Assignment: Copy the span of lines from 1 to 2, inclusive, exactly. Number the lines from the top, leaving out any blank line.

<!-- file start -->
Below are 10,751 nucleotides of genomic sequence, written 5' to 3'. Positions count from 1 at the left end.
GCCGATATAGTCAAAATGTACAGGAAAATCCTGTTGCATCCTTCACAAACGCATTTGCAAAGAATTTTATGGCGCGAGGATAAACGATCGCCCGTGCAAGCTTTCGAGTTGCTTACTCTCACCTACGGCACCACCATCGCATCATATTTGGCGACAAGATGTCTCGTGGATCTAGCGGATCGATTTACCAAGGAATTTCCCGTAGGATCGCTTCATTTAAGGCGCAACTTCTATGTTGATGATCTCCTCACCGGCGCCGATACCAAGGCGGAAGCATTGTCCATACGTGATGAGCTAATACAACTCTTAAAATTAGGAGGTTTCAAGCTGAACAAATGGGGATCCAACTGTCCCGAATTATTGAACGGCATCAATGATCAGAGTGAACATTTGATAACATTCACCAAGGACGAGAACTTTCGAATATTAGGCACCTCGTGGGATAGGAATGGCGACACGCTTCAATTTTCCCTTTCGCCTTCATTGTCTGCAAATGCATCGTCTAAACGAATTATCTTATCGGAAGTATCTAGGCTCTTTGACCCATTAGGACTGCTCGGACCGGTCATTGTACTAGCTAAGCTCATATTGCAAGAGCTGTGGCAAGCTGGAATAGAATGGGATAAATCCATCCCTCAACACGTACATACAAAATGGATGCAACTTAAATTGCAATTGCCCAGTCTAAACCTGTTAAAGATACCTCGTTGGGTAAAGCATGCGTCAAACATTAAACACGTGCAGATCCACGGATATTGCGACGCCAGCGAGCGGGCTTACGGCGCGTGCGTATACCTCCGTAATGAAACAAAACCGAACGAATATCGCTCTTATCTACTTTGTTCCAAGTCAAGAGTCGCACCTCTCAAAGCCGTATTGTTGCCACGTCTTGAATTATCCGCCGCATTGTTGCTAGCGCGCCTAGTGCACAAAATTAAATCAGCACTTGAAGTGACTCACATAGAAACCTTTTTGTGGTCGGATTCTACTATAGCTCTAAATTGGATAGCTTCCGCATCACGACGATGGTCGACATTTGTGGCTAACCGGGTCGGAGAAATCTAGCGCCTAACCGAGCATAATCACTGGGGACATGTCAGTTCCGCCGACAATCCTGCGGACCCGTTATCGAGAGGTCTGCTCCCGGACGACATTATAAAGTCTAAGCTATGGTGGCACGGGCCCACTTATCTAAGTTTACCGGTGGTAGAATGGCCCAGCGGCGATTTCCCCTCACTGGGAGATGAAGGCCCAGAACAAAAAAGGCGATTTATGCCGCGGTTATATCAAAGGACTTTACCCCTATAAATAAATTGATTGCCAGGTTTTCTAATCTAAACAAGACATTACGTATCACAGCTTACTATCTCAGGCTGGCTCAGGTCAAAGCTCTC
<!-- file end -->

Below are 10,751 nucleotides of genomic sequence, written 5' to 3'. Positions count from 1 at the left end.
GCCGATATAGTCAAAATGTACAGGAAAATCCTGTTGCATCCTTCACAAACGCATTTGCAAAGAATTTTATGGCGCGAGGATAAACGATCGCCCGTGCAAGCTTTCGAGTTGCTTACTCTCACCTACGGCACCACCATCGCATCATATTTGGCGACAAGATGTCTCGTGGATCTAGCGGATCGATTTACCAAGGAATTTCCCGTAGGATCGCTTCATTTAAGGCGCAACTTCTATGTTGATGATCTCCTCACCGGCGCCGATACCAAGGCGGAAGCATTGTCCATACGTGATGAGCTAATACAACTCTTAAAATTAGGAGGTTTCAAGCTGAACAAATGGGGATCCAACTGTCCCGAATTATTGAACGGCATCAATGATCAGAGTGAACATTTGATAACATTCACCAAGGACGAGAACTTTCGAATATTAGGCACCTCGTGGGATAGGAATGGCGACACGCTTCAATTTTCCCTTTCGCCTTCATTGTCTGCAAATGCATCGTCTAAACGAATTATCTTATCGGAAGTATCTAGGCTCTTTGACCCATTAGGACTGCTCGGACCGGTCATTGTACTAGCTAAGCTCATATTGCAAGAGCTGTGGCAAGCTGGAATAGAATGGGATAAATCCATCCCTCAACACGTACATACAAAATGGATGCAACTTAAATTGCAATTGCCCAGTCTAAACCTGTTAAAGATACCTCGTTGGGTAAAGCATGCGTCAAACATTAAACACGTGCAGATCCACGGATATTGCGACGCCAGCGAGCGGGCTTACGGCGCGTGCGTATACCTCCGTAATGAAACAAAACCGAACGAATATCGCTCTTATCTACTTTGTTCCAAGTCAAGAGTCGCACCTCTCAAAGCCGTATTGTTGCCACGTCTTGAATTATCCGCCGCATTGTTGCTAGCGCGCCTAGTGCACAAAATTAAATCAGCACTTGAAGTGACTCACATAGAAACCTTTTTGTGGTCGGATTCTACTATAGCTCTAAATTGGATAGCTTCCGCATCACGACGATGGTCGACATTTGTGGCTAACCGGGTCGGAGAAATCTAGCGCCTAACCGAGCATAATCACTGGGGACATGTCAGTTCCGCCGACAATCCTGCGGACCCGTTATCGAGAGGTCTGCTCCCGGACGACATTATAAAGTCTAAGCTATGGTGGCACGGGCCCACTTATCTAAGTTTACCGGTGGTAGAATGGCCCAGCGGCGATTTCCCCTCACTGGGAGATGAAGGCCCAGAACAAAAAAGGCGATTTATGCCGCGGTTATATCAAAGGACTTTACCCCTATAAATAAATTGATTGCCAGGTTTTCTAATCTAAACAAGACATTACGTATCACAGCTTACTATCTCAGGCTGGCTCAGGTCAAAGCTCTC